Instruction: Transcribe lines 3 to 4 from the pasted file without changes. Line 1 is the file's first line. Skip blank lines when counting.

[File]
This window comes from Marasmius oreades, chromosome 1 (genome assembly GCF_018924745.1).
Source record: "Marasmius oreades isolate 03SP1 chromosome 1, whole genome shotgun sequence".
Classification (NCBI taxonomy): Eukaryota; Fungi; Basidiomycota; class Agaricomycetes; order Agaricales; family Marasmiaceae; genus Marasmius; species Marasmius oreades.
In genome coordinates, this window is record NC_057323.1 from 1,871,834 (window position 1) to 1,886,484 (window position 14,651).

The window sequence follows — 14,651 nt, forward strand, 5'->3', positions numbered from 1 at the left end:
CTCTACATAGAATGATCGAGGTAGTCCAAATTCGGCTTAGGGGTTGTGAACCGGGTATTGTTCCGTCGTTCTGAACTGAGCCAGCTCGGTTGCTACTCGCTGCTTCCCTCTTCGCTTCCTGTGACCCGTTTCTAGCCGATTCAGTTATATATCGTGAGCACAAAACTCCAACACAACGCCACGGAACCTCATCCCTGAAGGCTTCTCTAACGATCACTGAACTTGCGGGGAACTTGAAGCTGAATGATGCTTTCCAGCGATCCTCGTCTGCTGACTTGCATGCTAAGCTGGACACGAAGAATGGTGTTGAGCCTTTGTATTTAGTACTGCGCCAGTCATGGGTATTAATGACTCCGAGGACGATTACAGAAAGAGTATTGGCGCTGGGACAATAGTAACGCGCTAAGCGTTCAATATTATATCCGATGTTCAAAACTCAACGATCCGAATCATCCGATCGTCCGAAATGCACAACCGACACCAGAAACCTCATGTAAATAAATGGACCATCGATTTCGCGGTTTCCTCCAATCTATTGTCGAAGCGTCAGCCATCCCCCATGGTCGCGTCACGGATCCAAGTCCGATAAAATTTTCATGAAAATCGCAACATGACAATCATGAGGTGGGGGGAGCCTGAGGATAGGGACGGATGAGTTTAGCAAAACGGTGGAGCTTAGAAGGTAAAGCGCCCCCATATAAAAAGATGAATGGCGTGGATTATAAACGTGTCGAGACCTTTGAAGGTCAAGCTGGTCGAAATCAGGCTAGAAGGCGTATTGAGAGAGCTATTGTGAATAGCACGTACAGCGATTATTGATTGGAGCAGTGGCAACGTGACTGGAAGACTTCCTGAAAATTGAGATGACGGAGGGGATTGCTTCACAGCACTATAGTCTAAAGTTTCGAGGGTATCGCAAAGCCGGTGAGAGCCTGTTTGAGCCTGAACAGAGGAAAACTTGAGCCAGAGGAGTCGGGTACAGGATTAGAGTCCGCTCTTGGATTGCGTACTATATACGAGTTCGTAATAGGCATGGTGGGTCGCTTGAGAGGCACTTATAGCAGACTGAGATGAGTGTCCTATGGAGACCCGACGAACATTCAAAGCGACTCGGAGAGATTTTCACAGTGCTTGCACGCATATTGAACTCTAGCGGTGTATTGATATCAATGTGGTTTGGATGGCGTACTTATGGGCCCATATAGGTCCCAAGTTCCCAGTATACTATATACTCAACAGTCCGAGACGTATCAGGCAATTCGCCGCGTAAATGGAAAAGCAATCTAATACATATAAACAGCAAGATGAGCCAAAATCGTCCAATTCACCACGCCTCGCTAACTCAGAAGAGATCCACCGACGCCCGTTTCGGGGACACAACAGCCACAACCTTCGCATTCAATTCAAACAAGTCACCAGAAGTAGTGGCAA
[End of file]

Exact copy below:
Classification (NCBI taxonomy): Eukaryota; Fungi; Basidiomycota; class Agaricomycetes; order Agaricales; family Marasmiaceae; genus Marasmius; species Marasmius oreades.
In genome coordinates, this window is record NC_057323.1 from 1,871,834 (window position 1) to 1,886,484 (window position 14,651).